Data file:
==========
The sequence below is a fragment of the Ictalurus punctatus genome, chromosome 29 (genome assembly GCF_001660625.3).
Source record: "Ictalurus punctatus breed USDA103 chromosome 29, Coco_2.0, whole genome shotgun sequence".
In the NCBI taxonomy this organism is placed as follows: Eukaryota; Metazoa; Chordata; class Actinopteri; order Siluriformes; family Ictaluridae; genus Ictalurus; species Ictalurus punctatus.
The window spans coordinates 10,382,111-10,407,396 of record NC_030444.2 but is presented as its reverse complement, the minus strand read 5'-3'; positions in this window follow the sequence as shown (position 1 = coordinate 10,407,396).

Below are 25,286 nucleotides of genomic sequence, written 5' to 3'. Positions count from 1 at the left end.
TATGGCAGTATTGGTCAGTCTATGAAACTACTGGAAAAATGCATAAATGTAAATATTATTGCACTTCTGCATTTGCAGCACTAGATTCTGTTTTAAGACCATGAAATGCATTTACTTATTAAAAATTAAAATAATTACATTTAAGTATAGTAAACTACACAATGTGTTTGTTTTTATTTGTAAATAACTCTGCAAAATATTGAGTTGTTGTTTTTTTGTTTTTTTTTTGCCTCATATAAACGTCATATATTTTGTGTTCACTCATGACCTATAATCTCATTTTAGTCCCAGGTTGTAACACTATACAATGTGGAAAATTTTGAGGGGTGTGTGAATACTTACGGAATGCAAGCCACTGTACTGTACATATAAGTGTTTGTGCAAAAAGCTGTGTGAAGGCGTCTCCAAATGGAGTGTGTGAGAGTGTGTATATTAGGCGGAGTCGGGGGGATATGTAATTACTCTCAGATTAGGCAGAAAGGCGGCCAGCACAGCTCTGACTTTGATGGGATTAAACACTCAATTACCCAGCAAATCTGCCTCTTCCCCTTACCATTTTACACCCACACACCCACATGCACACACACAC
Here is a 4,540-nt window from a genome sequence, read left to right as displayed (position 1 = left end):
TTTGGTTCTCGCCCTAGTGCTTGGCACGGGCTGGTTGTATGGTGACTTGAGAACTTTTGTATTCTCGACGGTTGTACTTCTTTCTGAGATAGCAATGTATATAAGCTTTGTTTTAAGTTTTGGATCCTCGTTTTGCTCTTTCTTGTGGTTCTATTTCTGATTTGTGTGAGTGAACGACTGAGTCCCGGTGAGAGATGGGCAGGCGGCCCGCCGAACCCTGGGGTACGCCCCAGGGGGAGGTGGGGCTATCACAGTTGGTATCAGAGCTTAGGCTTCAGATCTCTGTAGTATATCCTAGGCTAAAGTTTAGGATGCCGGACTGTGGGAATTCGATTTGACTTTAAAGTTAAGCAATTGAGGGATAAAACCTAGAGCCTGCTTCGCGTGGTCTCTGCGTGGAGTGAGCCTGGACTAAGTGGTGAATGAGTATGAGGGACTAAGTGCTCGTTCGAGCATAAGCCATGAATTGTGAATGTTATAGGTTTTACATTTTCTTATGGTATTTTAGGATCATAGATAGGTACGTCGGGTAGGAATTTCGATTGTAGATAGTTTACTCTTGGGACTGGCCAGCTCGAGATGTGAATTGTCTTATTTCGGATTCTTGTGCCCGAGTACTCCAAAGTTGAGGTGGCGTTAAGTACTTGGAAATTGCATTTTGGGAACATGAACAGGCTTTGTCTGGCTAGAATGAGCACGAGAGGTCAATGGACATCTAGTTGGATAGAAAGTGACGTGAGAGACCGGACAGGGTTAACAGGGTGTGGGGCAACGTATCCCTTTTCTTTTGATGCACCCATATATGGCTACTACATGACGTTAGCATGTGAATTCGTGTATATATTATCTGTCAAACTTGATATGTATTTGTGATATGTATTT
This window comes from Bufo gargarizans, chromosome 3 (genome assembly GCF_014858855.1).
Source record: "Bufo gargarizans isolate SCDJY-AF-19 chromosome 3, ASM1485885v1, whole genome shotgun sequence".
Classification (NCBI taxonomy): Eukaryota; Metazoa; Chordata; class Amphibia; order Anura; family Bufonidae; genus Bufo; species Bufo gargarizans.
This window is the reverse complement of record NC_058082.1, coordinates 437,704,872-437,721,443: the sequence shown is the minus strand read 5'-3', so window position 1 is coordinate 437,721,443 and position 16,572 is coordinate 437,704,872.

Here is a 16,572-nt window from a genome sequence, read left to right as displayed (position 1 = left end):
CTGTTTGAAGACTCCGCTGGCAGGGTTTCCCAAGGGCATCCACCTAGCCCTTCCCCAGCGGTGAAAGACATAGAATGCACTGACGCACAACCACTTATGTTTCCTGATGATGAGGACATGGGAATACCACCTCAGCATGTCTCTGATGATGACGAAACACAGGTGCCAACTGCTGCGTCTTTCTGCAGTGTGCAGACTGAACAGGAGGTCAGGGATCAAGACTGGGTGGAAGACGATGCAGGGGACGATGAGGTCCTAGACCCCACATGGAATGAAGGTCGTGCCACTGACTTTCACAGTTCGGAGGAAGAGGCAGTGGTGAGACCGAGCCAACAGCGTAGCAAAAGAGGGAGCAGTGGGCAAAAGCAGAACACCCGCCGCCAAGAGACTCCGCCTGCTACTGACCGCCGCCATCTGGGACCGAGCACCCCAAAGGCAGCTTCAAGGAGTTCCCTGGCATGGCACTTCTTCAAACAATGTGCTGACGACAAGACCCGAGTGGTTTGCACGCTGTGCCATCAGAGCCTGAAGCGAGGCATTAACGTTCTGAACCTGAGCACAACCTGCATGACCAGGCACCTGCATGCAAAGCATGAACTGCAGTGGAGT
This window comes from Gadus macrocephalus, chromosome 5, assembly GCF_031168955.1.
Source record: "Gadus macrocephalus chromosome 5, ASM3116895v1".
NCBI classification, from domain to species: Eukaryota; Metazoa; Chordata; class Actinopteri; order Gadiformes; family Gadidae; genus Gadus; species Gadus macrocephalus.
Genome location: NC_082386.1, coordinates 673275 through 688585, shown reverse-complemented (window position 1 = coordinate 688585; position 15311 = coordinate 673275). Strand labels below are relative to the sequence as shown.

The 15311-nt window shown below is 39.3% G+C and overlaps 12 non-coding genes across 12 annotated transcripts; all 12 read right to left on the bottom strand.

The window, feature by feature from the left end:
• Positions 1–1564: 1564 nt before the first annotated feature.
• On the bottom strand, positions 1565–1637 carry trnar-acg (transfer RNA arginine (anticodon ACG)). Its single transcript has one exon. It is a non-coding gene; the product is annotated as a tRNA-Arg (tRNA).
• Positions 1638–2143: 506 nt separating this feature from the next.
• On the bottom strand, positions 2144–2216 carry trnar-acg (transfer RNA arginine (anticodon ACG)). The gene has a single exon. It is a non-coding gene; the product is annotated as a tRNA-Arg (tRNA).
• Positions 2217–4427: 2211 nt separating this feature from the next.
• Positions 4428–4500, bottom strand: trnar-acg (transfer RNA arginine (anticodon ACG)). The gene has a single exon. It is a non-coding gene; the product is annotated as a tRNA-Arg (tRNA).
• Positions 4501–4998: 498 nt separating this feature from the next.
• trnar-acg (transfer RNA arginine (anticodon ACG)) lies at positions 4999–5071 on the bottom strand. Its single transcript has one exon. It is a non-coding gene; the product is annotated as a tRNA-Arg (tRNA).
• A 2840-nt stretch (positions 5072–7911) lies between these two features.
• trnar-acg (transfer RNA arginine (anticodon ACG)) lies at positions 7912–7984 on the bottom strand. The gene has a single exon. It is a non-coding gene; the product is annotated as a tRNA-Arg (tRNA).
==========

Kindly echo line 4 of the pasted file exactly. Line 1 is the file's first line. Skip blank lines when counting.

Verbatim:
The window spans coordinates 10,382,111-10,407,396 of record NC_030444.2 but is presented as its reverse complement, the minus strand read 5'-3'; positions in this window follow the sequence as shown (position 1 = coordinate 10,407,396).